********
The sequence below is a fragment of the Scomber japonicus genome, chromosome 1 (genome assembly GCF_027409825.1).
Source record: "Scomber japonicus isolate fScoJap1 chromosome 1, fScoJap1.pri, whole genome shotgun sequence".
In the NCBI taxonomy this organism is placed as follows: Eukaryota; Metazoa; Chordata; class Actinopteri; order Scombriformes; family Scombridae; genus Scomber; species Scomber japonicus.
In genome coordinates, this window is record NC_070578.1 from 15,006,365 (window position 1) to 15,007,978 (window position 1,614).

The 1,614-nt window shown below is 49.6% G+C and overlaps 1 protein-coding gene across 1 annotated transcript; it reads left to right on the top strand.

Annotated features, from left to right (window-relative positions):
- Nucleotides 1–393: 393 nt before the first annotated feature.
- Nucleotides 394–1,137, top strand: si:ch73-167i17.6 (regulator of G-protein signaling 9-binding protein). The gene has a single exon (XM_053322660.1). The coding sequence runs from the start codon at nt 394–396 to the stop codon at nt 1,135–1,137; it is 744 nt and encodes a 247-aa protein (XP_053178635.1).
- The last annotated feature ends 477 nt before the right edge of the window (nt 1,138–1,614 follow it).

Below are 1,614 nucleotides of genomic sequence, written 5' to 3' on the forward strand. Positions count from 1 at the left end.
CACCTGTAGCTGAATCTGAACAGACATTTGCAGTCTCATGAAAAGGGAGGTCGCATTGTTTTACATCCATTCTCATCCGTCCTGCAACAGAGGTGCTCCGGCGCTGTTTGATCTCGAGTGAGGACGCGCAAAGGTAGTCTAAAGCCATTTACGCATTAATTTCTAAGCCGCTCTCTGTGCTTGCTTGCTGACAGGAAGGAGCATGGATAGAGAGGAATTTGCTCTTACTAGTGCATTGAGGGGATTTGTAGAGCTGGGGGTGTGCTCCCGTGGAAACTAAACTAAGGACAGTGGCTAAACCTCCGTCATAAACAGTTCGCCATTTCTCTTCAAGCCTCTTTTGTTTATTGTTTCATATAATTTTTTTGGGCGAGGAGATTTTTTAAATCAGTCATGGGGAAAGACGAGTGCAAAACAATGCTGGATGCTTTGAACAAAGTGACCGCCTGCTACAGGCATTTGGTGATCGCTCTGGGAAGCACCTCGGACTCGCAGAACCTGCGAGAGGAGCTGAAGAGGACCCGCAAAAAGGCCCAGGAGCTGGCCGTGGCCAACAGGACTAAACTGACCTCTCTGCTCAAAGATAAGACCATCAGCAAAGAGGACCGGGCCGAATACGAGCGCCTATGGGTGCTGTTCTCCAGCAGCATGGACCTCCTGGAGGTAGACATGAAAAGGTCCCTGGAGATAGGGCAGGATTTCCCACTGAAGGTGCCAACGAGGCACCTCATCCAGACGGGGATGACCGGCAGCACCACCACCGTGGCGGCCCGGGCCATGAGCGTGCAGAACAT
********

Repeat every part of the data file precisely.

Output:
The sequence below is a fragment of the Scomber japonicus genome, chromosome 1 (genome assembly GCF_027409825.1).
Source record: "Scomber japonicus isolate fScoJap1 chromosome 1, fScoJap1.pri, whole genome shotgun sequence".
In the NCBI taxonomy this organism is placed as follows: Eukaryota; Metazoa; Chordata; class Actinopteri; order Scombriformes; family Scombridae; genus Scomber; species Scomber japonicus.
In genome coordinates, this window is record NC_070578.1 from 15,006,365 (window position 1) to 15,007,978 (window position 1,614).

The 1,614-nt window shown below is 49.6% G+C and overlaps 1 protein-coding gene across 1 annotated transcript; it reads left to right on the top strand.

Annotated features, from left to right (window-relative positions):
- Nucleotides 1–393: 393 nt before the first annotated feature.
- Nucleotides 394–1,137, top strand: si:ch73-167i17.6 (regulator of G-protein signaling 9-binding protein). The gene has a single exon (XM_053322660.1). The coding sequence runs from the start codon at nt 394–396 to the stop codon at nt 1,135–1,137; it is 744 nt and encodes a 247-aa protein (XP_053178635.1).
- The last annotated feature ends 477 nt before the right edge of the window (nt 1,138–1,614 follow it).

Below are 1,614 nucleotides of genomic sequence, written 5' to 3' on the forward strand. Positions count from 1 at the left end.
CACCTGTAGCTGAATCTGAACAGACATTTGCAGTCTCATGAAAAGGGAGGTCGCATTGTTTTACATCCATTCTCATCCGTCCTGCAACAGAGGTGCTCCGGCGCTGTTTGATCTCGAGTGAGGACGCGCAAAGGTAGTCTAAAGCCATTTACGCATTAATTTCTAAGCCGCTCTCTGTGCTTGCTTGCTGACAGGAAGGAGCATGGATAGAGAGGAATTTGCTCTTACTAGTGCATTGAGGGGATTTGTAGAGCTGGGGGTGTGCTCCCGTGGAAACTAAACTAAGGACAGTGGCTAAACCTCCGTCATAAACAGTTCGCCATTTCTCTTCAAGCCTCTTTTGTTTATTGTTTCATATAATTTTTTTGGGCGAGGAGATTTTTTAAATCAGTCATGGGGAAAGACGAGTGCAAAACAATGCTGGATGCTTTGAACAAAGTGACCGCCTGCTACAGGCATTTGGTGATCGCTCTGGGAAGCACCTCGGACTCGCAGAACCTGCGAGAGGAGCTGAAGAGGACCCGCAAAAAGGCCCAGGAGCTGGCCGTGGCCAACAGGACTAAACTGACCTCTCTGCTCAAAGATAAGACCATCAGCAAAGAGGACCGGGCCGAATACGAGCGCCTATGGGTGCTGTTCTCCAGCAGCATGGACCTCCTGGAGGTAGACATGAAAAGGTCCCTGGAGATAGGGCAGGATTTCCCACTGAAGGTGCCAACGAGGCACCTCATCCAGACGGGGATGACCGGCAGCACCACCACCGTGGCGGCCCGGGCCATGAGCGTGCAGAACAT